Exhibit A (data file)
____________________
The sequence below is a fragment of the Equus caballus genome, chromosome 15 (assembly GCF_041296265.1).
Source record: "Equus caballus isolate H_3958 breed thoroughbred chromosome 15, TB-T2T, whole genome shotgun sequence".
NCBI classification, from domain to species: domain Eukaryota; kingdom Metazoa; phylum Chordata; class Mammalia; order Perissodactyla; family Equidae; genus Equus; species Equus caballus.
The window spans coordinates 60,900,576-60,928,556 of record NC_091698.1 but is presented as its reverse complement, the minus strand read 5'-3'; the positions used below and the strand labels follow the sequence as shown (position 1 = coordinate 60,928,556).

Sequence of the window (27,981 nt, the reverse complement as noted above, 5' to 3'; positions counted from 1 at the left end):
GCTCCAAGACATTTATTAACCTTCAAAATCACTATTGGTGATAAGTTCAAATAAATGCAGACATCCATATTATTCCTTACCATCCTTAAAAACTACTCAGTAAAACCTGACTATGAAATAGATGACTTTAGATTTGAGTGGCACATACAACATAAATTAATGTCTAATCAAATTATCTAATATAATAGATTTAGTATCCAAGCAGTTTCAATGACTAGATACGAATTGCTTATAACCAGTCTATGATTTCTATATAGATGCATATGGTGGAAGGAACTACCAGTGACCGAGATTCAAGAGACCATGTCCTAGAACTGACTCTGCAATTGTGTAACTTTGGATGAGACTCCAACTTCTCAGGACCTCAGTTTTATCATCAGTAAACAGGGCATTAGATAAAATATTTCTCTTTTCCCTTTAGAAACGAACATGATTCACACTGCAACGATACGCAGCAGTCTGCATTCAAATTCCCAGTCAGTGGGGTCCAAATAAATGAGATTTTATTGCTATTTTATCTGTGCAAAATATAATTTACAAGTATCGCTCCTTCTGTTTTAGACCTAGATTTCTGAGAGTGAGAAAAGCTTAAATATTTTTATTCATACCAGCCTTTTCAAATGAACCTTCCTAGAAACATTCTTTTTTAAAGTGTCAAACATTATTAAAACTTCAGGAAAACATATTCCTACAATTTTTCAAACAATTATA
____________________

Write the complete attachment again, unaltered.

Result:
The sequence below is a fragment of the Equus caballus genome, chromosome 15 (assembly GCF_041296265.1).
Source record: "Equus caballus isolate H_3958 breed thoroughbred chromosome 15, TB-T2T, whole genome shotgun sequence".
NCBI classification, from domain to species: domain Eukaryota; kingdom Metazoa; phylum Chordata; class Mammalia; order Perissodactyla; family Equidae; genus Equus; species Equus caballus.
The window spans coordinates 60,900,576-60,928,556 of record NC_091698.1 but is presented as its reverse complement, the minus strand read 5'-3'; the positions used below and the strand labels follow the sequence as shown (position 1 = coordinate 60,928,556).

Sequence of the window (27,981 nt, the reverse complement as noted above, 5' to 3'; positions counted from 1 at the left end):
GCTCCAAGACATTTATTAACCTTCAAAATCACTATTGGTGATAAGTTCAAATAAATGCAGACATCCATATTATTCCTTACCATCCTTAAAAACTACTCAGTAAAACCTGACTATGAAATAGATGACTTTAGATTTGAGTGGCACATACAACATAAATTAATGTCTAATCAAATTATCTAATATAATAGATTTAGTATCCAAGCAGTTTCAATGACTAGATACGAATTGCTTATAACCAGTCTATGATTTCTATATAGATGCATATGGTGGAAGGAACTACCAGTGACCGAGATTCAAGAGACCATGTCCTAGAACTGACTCTGCAATTGTGTAACTTTGGATGAGACTCCAACTTCTCAGGACCTCAGTTTTATCATCAGTAAACAGGGCATTAGATAAAATATTTCTCTTTTCCCTTTAGAAACGAACATGATTCACACTGCAACGATACGCAGCAGTCTGCATTCAAATTCCCAGTCAGTGGGGTCCAAATAAATGAGATTTTATTGCTATTTTATCTGTGCAAAATATAATTTACAAGTATCGCTCCTTCTGTTTTAGACCTAGATTTCTGAGAGTGAGAAAAGCTTAAATATTTTTATTCATACCAGCCTTTTCAAATGAACCTTCCTAGAAACATTCTTTTTTAAAGTGTCAAACATTATTAAAACTTCAGGAAAACATATTCCTACAATTTTTCAAACAATTATA